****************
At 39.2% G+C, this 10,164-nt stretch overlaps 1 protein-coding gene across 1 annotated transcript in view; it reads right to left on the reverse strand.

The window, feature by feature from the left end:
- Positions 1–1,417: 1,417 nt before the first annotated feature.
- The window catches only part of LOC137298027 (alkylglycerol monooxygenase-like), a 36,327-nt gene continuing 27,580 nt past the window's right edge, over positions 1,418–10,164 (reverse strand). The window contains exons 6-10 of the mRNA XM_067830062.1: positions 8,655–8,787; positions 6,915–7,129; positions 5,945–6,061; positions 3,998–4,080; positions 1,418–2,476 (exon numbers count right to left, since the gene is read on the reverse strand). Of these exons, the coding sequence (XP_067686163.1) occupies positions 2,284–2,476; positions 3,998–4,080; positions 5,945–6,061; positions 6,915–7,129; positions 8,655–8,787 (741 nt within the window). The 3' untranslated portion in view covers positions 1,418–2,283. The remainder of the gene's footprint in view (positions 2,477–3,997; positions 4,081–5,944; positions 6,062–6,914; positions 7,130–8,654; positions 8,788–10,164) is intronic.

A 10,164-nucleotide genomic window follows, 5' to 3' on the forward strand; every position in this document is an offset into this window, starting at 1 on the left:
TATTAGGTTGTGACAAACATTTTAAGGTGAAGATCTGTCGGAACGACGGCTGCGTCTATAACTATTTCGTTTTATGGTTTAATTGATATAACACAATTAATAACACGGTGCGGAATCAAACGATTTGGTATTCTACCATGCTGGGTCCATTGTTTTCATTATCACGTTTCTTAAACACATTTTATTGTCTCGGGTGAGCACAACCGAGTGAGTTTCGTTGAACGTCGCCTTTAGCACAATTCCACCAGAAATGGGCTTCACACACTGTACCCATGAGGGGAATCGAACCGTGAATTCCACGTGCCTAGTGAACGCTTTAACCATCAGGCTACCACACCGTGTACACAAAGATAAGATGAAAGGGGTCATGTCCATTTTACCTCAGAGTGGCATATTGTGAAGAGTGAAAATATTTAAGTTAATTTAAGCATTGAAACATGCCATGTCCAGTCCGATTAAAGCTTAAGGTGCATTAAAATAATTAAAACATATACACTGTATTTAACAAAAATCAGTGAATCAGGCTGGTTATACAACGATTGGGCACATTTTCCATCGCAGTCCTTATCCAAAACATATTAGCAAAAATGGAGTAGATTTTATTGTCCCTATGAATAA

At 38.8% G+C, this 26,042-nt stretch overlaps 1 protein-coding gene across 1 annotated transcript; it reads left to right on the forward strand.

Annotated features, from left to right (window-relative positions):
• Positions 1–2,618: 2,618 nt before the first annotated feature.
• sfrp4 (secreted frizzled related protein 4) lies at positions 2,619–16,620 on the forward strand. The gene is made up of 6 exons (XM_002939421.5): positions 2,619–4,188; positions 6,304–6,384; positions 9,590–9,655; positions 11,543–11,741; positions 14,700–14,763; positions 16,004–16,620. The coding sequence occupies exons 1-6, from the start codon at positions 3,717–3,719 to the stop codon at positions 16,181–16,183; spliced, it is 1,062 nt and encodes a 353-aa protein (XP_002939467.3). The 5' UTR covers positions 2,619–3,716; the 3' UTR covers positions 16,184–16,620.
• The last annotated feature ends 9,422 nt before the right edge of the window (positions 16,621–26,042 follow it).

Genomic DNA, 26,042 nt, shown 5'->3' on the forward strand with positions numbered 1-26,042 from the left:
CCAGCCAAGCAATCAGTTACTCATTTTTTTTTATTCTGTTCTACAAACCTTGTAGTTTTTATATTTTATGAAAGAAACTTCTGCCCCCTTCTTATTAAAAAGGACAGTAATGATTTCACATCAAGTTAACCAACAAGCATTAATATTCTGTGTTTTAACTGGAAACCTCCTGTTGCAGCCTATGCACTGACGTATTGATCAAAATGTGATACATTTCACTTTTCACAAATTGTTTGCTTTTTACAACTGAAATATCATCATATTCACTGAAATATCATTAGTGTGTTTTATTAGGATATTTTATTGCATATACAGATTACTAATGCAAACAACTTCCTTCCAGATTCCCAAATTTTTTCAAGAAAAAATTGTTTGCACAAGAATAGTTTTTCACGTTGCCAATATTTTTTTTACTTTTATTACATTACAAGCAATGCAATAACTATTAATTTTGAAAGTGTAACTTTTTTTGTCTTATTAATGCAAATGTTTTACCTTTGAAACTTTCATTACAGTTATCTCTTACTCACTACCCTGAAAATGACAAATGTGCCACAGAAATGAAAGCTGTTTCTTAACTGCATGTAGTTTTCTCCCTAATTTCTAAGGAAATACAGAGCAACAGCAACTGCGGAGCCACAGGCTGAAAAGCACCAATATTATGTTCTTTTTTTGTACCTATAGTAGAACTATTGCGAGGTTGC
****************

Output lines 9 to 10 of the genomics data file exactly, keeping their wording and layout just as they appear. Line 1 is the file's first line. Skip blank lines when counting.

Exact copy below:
• Positions 1–2,618: 2,618 nt before the first annotated feature.
• sfrp4 (secreted frizzled related protein 4) lies at positions 2,619–16,620 on the forward strand. The gene is made up of 6 exons (XM_002939421.5): positions 2,619–4,188; positions 6,304–6,384; positions 9,590–9,655; positions 11,543–11,741; positions 14,700–14,763; positions 16,004–16,620. The coding sequence occupies exons 1-6, from the start codon at positions 3,717–3,719 to the stop codon at positions 16,181–16,183; spliced, it is 1,062 nt and encodes a 353-aa protein (XP_002939467.3). The 5' UTR covers positions 2,619–3,716; the 3' UTR covers positions 16,184–16,620.